poverty goat
Feb 15, 2004




Cardiovorax posted:

They look similar enough that it's hard to tell the difference reliably even when you know what they are, but I think this is a crow. Ravens have slightly thicker and more noticeably curved beaks than crows do.

this is how I was leaning but if so there are some bigass crows around here and it's rare to see more than 2-3 of them hanging out together, which is pretty raveny as I understand. that one that shows up at my birdfeeder from time to time always has a mate nearby and that's it.

Cardiovorax
Jun 5, 2011

I mean, if you're a successful actress and you go out of the house in a skirt and without underwear, knowing that paparazzi are just waiting for opportunities like this and that it has happened many times before, then there's really nobody you can blame for it but yourself.

poverty goat posted:

this is how I was leaning but if so there are some bigass crows around here and it's rare to see more than 2-3 of them hanging out together, which is pretty raveny as I understand. that one that shows up at my birdfeeder from time to time always has a mate nearby and that's it.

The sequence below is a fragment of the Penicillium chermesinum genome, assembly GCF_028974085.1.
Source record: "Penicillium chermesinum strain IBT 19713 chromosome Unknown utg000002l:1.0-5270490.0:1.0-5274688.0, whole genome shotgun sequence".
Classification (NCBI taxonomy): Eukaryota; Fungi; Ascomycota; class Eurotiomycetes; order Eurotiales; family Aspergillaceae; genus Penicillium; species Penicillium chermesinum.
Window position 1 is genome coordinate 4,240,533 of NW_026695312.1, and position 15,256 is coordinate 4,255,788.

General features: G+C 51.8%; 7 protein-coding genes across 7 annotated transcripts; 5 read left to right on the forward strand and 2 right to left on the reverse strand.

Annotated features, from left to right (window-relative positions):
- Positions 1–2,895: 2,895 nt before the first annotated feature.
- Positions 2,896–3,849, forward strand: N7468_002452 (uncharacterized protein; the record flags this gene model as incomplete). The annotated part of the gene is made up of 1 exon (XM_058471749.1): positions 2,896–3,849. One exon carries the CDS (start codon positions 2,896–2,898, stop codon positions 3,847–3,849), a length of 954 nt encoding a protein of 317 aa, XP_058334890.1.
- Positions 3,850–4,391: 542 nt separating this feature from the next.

Crows are semi-solitary in behaviour, meaning that while they can tolerate or even seek out the presence of other crows, they don't necessarily live in flocks. It's just that they tend to aggregate around where the food is, which can look like the same thing, but it's not a persistent social group. Solitary crows aren't usual. Still, it could really be both. The shot isn't that good and it does look kind of bulky. It's hard to tell.

The Red Queen
Jan 20, 2007

You tricked me!

You said dis place was fun, but it ain't!

I knew the egg looked familiar, and I think it's because I've seen leaf footed bug eggs that look like it, which bug guide seems to agree with although they can't narrow it down (there's something like 2K in the family):

https://bugguide.net/node/view/529666/bgpage

CaptainSarcastic
Jul 6, 2013

HAIL SATAN



poverty goat posted:

this is how I was leaning but if so there are some bigass crows around here and it's rare to see more than 2-3 of them hanging out together, which is pretty raveny as I understand. that one that shows up at my birdfeeder from time to time always has a mate nearby and that's it.